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The Collaborative International Dictionary

Lye \Lye\, n. A falsehood. [Obs.] See Lie.


Lye \Lye\, n. (Railroad) A short side line, connected with the main line; a turn-out; a siding. [Eng.]


Lye \Lye\, n. [Written also lie and ley.] [AS. le['a]h; akin to D. loog, OHG. louga, G. lauge; cf. Icel. laug a bath, a hot spring.]

  1. A strong caustic alkaline solution of potassium salts, obtained by leaching wood ashes. It is much used in making soap, etc.

  2. (Chem.) Sodium hydroxide or potassium hydroxide, or a concentrated aqueous solution of either compound.

Douglas Harper's Etymology Dictionary

Old English læg, leag "lye," from Proto-Germanic *laugo (cognates: Middle Dutch loghe, Dutch loog, Old High German louga, German Lauge "lye"), from PIE root *leue- "to wash" (see lave). The substance was formerly used in place of soap, hence Old High German luhhen "to wash," Old Norse laug "hot bath, hot spring," Danish lørdag, Swedish lördag "Saturday," literally "washing-day." Chamber-lye in early Modern English was the name for urine used as a detergent.


Etymology 1 n. 1 An alkaline liquid made by leaching ashes (usually wood ashes). 2 Potassium or sodium hydroxide. vb. (obsolete spelling of lie English) Etymology 2

n. (context UK railways English) A short side line, connected with the main line; a turn-out; a siding.


n. a strong solution of sodium or potassium hydroxide


A lye is a liquid obtained by leaching ashes (containing largely potassium carbonate or "potash"), or a strong alkali which is highly soluble in water producing caustic basic solutions. "Lye" is commonly the alternative name of sodium hydroxide (NaOH) or historically potassium hydroxide (KOH).

Today, sodium hydroxide is commercially manufactured using a membrane cell chloralkali process. It is one of the highest-volume industrial chemicals with worldwide annual production of 45 million tons in 1998. It is supplied in various forms such as flakes, pellets, microbeads, coarse powder or a solution.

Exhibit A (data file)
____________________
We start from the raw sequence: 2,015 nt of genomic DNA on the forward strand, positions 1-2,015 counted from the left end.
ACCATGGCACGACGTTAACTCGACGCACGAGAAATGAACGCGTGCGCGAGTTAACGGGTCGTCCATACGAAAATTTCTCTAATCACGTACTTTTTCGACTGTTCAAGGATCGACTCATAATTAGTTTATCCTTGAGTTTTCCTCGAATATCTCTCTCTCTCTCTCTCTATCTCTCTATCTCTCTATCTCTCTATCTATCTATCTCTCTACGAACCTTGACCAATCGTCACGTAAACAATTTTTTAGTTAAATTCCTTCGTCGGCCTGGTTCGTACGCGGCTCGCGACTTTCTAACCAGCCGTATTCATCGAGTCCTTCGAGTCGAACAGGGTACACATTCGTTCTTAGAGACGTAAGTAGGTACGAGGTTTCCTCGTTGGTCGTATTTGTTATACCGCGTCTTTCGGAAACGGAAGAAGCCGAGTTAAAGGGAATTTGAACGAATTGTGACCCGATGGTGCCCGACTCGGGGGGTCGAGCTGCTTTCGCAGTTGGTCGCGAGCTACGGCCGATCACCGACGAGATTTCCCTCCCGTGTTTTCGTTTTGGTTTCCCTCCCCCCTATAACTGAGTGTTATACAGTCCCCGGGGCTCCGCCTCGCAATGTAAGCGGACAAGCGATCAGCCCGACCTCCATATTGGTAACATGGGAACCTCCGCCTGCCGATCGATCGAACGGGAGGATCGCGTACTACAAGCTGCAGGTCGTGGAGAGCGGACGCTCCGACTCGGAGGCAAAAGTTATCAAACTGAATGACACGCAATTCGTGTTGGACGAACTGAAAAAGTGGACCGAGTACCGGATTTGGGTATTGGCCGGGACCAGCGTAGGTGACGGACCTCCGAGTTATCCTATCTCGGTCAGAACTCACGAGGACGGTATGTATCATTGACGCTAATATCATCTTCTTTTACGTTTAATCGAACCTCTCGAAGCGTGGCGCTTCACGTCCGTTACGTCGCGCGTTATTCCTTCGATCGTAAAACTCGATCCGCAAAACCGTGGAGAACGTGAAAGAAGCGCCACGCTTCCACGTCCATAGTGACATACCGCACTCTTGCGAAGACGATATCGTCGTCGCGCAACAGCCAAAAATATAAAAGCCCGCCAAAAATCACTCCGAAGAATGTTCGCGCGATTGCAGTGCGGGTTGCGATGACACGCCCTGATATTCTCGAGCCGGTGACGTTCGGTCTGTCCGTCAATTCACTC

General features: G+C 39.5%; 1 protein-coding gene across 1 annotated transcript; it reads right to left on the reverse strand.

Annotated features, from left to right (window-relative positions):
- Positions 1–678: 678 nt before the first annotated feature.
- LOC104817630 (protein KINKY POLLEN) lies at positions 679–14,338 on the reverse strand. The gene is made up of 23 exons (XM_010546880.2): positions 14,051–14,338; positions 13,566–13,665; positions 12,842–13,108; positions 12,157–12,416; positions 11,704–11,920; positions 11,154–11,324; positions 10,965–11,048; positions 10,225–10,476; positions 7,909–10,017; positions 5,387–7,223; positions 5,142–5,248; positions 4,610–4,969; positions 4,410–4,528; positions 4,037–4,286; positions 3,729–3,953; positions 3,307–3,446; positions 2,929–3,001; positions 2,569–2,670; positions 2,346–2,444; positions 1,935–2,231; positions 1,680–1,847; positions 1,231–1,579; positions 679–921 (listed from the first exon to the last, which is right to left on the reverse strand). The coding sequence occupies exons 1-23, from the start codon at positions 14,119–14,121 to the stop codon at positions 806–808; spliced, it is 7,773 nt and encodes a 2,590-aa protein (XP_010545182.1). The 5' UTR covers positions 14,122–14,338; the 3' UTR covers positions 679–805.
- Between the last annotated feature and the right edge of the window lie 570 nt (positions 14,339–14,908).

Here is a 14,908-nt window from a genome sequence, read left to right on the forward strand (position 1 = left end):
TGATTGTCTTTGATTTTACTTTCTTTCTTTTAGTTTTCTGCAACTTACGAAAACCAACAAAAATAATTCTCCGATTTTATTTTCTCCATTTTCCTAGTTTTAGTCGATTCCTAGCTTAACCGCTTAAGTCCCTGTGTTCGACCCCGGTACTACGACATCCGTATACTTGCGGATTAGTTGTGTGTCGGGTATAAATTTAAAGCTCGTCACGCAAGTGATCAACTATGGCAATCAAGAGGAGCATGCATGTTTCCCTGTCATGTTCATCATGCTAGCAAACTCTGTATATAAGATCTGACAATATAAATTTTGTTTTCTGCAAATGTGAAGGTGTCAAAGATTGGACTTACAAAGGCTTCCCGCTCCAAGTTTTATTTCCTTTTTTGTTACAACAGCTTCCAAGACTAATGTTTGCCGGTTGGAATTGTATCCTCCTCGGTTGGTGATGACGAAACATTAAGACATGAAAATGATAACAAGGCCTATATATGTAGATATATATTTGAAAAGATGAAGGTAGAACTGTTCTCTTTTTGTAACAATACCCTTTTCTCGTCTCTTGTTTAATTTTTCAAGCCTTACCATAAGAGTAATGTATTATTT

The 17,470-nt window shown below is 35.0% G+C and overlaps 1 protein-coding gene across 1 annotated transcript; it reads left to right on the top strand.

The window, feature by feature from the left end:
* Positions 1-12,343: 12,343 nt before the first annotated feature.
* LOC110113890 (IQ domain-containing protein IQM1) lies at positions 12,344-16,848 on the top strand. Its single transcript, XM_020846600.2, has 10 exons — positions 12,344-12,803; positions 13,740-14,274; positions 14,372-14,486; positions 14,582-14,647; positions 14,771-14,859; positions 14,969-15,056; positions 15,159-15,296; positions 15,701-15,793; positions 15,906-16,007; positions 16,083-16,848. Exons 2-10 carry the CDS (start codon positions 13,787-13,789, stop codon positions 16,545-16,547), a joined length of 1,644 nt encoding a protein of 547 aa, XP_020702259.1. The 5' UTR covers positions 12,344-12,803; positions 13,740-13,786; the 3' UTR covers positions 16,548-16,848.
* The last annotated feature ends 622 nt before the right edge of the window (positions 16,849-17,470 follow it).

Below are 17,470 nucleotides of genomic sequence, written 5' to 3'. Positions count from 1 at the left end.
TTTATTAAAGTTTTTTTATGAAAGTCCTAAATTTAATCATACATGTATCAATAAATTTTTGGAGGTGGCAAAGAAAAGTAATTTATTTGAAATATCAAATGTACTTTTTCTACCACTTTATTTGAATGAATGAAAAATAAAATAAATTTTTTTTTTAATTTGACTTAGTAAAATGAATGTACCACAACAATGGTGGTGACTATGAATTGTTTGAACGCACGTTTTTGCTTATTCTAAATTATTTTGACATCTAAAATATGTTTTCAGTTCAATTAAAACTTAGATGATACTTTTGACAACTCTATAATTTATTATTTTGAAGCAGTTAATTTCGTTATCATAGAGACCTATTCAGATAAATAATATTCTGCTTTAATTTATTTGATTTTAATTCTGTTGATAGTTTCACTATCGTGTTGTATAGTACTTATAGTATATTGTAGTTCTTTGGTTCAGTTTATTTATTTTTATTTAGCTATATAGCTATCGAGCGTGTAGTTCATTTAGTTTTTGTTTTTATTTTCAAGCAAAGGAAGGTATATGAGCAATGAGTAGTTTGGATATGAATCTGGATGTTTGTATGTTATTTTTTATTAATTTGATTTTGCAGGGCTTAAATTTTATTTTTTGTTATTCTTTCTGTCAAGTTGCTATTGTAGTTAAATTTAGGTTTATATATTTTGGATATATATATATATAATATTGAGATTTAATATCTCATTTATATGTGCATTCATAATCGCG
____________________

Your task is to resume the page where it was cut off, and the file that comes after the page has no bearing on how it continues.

Lye (disambiguation)

Lye is a caustic chemical.

Lye may also refer to:

  • Lye, West Midlands, a small town in England
  • Lye, Indre, a commune of the Indre département in France
  • Lye railway station, in England whose National Rail station code is also LYE
  • RAF Lyneham, a Royal Air Force station in Wiltshire, England whose IATA code is LYE
  • Lye, a character in Catheryne Valente's " Fairyland series"


  • Edward Lye, a scholar
  • Graham Lye, Australian rugby league footballer
  • Len Lye, a New Zealand-born artist

Usage examples of "lye".

His soap had hardly stiffened afore it ran right back to lye and grease agin.

Chemicals, but it did not consume much space: the salt, the agar, a small box of lye, six ounces of absolute alcohol and four of formalin.

In the end she promised a great reward to my keeper for the custody of me one night, who for gaine of a little money accorded to her desire, and when I had supped in a Parler with my Master, we departed away and went into our Chamber, where we found the faire Matron, who had tarried a great space for our comming : I am not able to recite unto you how all things were prepared : there were foure Eunuches that lay on a bed of downe on the ground with Boulsters accordingly for us to lye on, the Coverlet was of cloth of Gold, and the pillowes soft and tender, whereon the delicate Matron had accustomed to lay her head.